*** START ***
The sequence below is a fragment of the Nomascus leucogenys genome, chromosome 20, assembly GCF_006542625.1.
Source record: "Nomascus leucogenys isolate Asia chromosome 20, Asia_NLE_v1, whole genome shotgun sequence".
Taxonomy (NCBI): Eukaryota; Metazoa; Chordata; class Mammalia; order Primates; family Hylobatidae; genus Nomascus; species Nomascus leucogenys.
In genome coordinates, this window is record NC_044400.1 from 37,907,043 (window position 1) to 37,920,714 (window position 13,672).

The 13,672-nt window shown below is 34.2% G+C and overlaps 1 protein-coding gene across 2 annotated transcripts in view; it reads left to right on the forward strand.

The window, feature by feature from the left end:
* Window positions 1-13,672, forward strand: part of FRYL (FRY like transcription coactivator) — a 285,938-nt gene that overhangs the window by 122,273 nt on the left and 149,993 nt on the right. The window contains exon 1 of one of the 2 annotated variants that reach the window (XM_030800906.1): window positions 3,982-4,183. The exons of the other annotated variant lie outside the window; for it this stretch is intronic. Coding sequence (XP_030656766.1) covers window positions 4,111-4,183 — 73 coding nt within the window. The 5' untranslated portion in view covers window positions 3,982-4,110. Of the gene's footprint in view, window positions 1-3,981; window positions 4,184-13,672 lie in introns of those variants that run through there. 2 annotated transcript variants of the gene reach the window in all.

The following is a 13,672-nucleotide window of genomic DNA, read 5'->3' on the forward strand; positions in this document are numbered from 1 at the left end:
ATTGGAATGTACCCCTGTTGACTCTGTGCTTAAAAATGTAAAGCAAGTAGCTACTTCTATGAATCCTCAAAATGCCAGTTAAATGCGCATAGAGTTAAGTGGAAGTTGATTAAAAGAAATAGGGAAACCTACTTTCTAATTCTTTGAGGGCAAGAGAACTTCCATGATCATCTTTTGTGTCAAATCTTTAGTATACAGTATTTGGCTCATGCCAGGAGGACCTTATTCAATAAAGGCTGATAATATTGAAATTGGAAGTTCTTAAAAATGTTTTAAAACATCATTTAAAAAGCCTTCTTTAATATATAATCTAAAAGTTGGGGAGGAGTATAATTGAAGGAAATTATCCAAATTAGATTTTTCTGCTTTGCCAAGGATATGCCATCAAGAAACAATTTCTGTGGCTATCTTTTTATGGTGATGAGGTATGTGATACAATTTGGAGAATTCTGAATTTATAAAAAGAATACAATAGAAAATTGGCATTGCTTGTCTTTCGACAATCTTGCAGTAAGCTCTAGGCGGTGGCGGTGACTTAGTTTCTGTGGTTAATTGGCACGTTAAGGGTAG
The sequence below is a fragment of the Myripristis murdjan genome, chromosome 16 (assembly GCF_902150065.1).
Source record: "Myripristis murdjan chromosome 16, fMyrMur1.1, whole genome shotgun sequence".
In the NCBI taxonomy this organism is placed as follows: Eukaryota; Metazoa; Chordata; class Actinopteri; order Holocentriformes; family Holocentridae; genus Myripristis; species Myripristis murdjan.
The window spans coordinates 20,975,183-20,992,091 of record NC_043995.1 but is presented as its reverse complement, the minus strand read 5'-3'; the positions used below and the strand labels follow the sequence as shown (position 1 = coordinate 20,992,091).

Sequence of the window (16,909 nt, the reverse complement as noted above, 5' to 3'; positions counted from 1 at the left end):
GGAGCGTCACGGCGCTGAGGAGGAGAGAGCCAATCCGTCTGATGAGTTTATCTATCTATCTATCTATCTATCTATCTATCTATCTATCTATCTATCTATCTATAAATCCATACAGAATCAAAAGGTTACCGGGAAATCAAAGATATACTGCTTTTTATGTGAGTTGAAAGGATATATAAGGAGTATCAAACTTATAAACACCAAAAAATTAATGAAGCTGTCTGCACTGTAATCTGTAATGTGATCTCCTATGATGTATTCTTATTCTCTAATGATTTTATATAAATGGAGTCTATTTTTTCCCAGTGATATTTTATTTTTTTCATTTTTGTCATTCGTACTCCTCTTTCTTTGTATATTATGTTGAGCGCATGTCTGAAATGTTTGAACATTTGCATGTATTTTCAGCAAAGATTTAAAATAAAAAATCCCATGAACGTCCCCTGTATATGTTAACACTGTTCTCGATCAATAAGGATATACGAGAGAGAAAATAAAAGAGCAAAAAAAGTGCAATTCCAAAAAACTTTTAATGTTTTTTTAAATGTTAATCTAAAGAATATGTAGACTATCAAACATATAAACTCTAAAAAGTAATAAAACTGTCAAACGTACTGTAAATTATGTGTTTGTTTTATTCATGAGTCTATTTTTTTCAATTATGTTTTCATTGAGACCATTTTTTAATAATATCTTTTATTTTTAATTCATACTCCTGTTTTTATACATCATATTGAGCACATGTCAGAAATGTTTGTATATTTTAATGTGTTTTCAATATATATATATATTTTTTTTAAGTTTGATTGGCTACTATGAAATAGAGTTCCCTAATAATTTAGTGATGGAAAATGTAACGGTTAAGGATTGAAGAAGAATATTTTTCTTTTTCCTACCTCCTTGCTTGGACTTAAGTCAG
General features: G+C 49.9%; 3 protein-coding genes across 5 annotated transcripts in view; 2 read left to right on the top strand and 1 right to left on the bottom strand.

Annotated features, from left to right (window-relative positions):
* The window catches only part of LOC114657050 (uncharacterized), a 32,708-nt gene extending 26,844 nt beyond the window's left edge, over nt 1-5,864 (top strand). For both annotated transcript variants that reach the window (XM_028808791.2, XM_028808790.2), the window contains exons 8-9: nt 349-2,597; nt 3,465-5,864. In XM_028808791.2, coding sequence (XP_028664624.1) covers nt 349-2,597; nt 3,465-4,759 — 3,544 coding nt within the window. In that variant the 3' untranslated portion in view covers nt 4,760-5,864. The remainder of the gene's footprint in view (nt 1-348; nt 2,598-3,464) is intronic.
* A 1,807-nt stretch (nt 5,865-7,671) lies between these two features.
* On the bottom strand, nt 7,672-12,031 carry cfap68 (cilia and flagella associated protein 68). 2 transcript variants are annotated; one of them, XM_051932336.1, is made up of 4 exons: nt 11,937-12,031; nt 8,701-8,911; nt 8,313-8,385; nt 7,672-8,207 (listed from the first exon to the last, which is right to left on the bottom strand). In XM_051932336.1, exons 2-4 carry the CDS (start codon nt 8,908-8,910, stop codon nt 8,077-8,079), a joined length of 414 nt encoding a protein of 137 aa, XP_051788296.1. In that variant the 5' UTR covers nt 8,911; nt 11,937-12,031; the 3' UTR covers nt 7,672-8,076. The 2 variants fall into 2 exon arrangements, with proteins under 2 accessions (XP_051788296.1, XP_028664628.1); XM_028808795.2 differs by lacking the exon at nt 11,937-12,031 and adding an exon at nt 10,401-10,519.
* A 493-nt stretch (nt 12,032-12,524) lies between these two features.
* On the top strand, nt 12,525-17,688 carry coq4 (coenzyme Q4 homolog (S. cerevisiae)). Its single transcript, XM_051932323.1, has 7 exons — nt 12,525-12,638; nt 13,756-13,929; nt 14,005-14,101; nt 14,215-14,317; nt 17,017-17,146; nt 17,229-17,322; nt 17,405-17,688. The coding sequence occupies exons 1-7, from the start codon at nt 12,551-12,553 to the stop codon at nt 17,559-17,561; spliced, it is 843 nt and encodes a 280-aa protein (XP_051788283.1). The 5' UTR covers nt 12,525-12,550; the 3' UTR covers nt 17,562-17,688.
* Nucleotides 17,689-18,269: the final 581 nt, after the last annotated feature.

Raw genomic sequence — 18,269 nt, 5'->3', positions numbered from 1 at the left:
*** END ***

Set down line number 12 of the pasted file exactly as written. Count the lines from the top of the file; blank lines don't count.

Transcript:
In the NCBI taxonomy this organism is placed as follows: Eukaryota; Metazoa; Chordata; class Actinopteri; order Holocentriformes; family Holocentridae; genus Myripristis; species Myripristis murdjan.